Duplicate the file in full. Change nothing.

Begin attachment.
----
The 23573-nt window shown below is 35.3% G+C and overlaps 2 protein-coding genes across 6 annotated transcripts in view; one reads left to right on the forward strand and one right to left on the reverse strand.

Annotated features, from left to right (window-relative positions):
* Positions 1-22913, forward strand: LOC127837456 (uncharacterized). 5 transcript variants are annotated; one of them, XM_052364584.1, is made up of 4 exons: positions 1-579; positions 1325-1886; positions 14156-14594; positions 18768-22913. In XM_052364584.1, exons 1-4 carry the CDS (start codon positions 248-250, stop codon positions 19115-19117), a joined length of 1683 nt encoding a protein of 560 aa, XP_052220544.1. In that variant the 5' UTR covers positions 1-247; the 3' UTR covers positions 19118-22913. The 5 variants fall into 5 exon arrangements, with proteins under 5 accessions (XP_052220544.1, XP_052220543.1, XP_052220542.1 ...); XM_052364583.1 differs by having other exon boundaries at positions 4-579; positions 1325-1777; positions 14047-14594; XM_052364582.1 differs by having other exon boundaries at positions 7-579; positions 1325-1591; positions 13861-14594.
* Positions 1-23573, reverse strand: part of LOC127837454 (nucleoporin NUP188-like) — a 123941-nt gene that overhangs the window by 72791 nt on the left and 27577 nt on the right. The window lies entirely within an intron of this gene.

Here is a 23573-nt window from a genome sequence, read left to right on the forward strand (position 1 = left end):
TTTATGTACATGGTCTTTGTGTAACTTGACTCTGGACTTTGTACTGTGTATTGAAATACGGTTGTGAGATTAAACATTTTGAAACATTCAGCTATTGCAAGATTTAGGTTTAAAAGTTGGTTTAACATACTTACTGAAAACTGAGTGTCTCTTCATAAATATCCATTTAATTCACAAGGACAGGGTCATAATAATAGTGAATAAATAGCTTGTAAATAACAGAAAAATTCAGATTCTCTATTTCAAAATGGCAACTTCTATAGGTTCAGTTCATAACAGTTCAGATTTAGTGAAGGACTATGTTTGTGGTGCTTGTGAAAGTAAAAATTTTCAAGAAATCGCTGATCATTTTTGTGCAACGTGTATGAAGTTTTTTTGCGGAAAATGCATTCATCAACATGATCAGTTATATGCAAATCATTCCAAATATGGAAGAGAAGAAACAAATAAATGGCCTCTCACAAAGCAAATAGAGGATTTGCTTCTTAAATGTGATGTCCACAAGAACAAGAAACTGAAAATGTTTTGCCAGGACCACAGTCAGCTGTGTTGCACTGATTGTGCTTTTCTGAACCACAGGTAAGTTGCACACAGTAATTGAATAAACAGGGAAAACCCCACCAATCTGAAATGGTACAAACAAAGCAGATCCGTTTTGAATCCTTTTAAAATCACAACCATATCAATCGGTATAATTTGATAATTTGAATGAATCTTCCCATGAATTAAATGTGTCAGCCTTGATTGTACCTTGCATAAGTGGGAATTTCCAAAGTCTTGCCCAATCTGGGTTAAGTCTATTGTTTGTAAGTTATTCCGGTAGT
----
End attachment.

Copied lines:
The 23573-nt window shown below is 35.3% G+C and overlaps 2 protein-coding genes across 6 annotated transcripts in view; one reads left to right on the forward strand and one right to left on the reverse strand.

Annotated features, from left to right (window-relative positions):
* Positions 1-22913, forward strand: LOC127837456 (uncharacterized). 5 transcript variants are annotated; one of them, XM_052364584.1, is made up of 4 exons: positions 1-579; positions 1325-1886; positions 14156-14594; positions 18768-22913. In XM_052364584.1, exons 1-4 carry the CDS (start codon positions 248-250, stop codon positions 19115-19117), a joined length of 1683 nt encoding a protein of 560 aa, XP_052220544.1. In that variant the 5' UTR covers positions 1-247; the 3' UTR covers positions 19118-22913. The 5 variants fall into 5 exon arrangements, with proteins under 5 accessions (XP_052220544.1, XP_052220543.1, XP_052220542.1 ...); XM_052364583.1 differs by having other exon boundaries at positions 4-579; positions 1325-1777; positions 14047-14594; XM_052364582.1 differs by having other exon boundaries at positions 7-579; positions 1325-1591; positions 13861-14594.
* Positions 1-23573, reverse strand: part of LOC127837454 (nucleoporin NUP188-like) — a 123941-nt gene that overhangs the window by 72791 nt on the left and 27577 nt on the right. The window lies entirely within an intron of this gene.

Here is a 23573-nt window from a genome sequence, read left to right on the forward strand (position 1 = left end):
TTTATGTACATGGTCTTTGTGTAACTTGACTCTGGACTTTGTACTGTGTATTGAAATACGGTTGTGAGATTAAACATTTTGAAACATTCAGCTATTGCAAGATTTAGGTTTAAAAGTTGGTTTAACATACTTACTGAAAACTGAGTGTCTCTTCATAAATATCCATTTAATTCACAAGGACAGGGTCATAATAATAGTGAATAAATAGCTTGTAAATAACAGAAAAATTCAGATTCTCTATTTCAAAATGGCAACTTCTATAGGTTCAGTTCATAACAGTTCAGATTTAGTGAAGGACTATGTTTGTGGTGCTTGTGAAAGTAAAAATTTTCAAGAAATCGCTGATCATTTTTGTGCAACGTGTATGAAGTTTTTTTGCGGAAAATGCATTCATCAACATGATCAGTTATATGCAAATCATTCCAAATATGGAAGAGAAGAAACAAATAAATGGCCTCTCACAAAGCAAATAGAGGATTTGCTTCTTAAATGTGATGTCCACAAGAACAAGAAACTGAAAATGTTTTGCCAGGACCACAGTCAGCTGTGTTGCACTGATTGTGCTTTTCTGAACCACAGGTAAGTTGCACACAGTAATTGAATAAACAGGGAAAACCCCACCAATCTGAAATGGTACAAACAAAGCAGATCCGTTTTGAATCCTTTTAAAATCACAACCATATCAATCGGTATAATTTGATAATTTGAATGAATCTTCCCATGAATTAAATGTGTCAGCCTTGATTGTACCTTGCATAAGTGGGAATTTCCAAAGTCTTGCCCAATCTGGGTTAAGTCTATTGTTTGTAAGTTATTCCGGTAGT